What if the static electricity that makes your hair stand on end when you take off your sweater could charge your cell phone battery? This would make possible a new prototype generator that works with static electricity, which is inherent in any friction phenomenon between two different materials. Thus, a simple movement powered by the human body or the forces of nature contained in wind and water could generate a significant amount of energy.
[stextbox id=”info”]A functional principle based on triboelectricity[/stextbox]
This original model, publicly presented on March 4th in the journal Nature Communications, works on the principle of triboelectricity, namely the electrostatic phenomenon generated by the continuous friction of materials of different types. When there is friction between two elements, some of the electrons generated by the contact are transferred from one element to the other, even as they progressively separate from each other. This electron transfer continues and can even be amplified by repeating or mechanizing the initial friction.
The system considered here consists of four discs, including a copper rotor. It consists in turning the rotor and thus converting mechanical power into electricity with a simple movement of the hand, water running from a tap or a little wind. “It works for movements, whether regular or not, like the movements of the human body. From the moment there is mechanical movement, it can generate energy,” explains Mr. Zhong Lin Wang, a materials and engineering researcher from Georgia Institute of Technology (USA).
This assembly consists of small discs about 10 cm in diameter and made of different materials: one made of copper (the rotor) and the others made of teflon, gold and acrylic. Equipped with spokes like a bicycle wheel, these discs spin and generate an electric current which is then collected by electrodes. Although this rotation system is clever, the real innovation of this generator lies above all in its ability to collect the generated static electricity, thanks to the two electrodes placed on the same disk and protected by an acrylic support and a coating of fluorinated ethylene polypropylene. .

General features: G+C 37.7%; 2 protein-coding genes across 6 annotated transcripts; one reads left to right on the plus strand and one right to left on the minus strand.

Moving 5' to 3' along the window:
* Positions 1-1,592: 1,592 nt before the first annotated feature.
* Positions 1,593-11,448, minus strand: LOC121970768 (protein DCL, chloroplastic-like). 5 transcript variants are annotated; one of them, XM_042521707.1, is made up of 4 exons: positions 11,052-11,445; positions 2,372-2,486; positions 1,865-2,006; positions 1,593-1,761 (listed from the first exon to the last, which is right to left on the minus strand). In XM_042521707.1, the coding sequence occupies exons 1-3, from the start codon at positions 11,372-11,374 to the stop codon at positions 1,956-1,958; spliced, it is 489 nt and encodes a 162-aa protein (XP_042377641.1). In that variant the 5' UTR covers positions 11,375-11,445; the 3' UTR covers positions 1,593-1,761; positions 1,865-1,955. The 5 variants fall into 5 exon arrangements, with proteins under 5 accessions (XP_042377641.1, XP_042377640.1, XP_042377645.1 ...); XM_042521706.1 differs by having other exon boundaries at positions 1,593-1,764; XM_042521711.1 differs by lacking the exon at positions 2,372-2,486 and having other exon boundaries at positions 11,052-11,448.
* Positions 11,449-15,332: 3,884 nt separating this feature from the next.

This first prototype is capable of delivering 1.5 watts of power for 3000 rpm, a pretty impressive efficiency of almost 24%, and is capable of powering light bulbs, a digital alarm clock or a mobile phone battery. . All this at an extremely low price.
[stextbox id=”info”]prospects for large-scale production[/stextbox]
While this type of device is not entirely new, the advances that have been made over the past two years have been remarkable, dividing the volume of the generator by 100 and multiplying its power output by 1,000. “This feat makes it possible to envisage our own portable power supply for electronic devices, but also to harness the power of wind and waves. We expect worldwide studies on this principle. In the next few years, it will become as important as light emitting diodes and organic photovoltaic cells,” promises Mr. Zhong Lin Wang.
With a wide scope and very few limitations, this system could be adapted to both home appliances and industrial-scale power generation.
With one of the highest yields and an efficiency comparable to electromagnetic induction generators, the basic principle of modern power plants, this project has already received financial support from the US Department of Energy, the US Air Force and even the Chinese Academy of Sciences.
Copyright: Gary Meek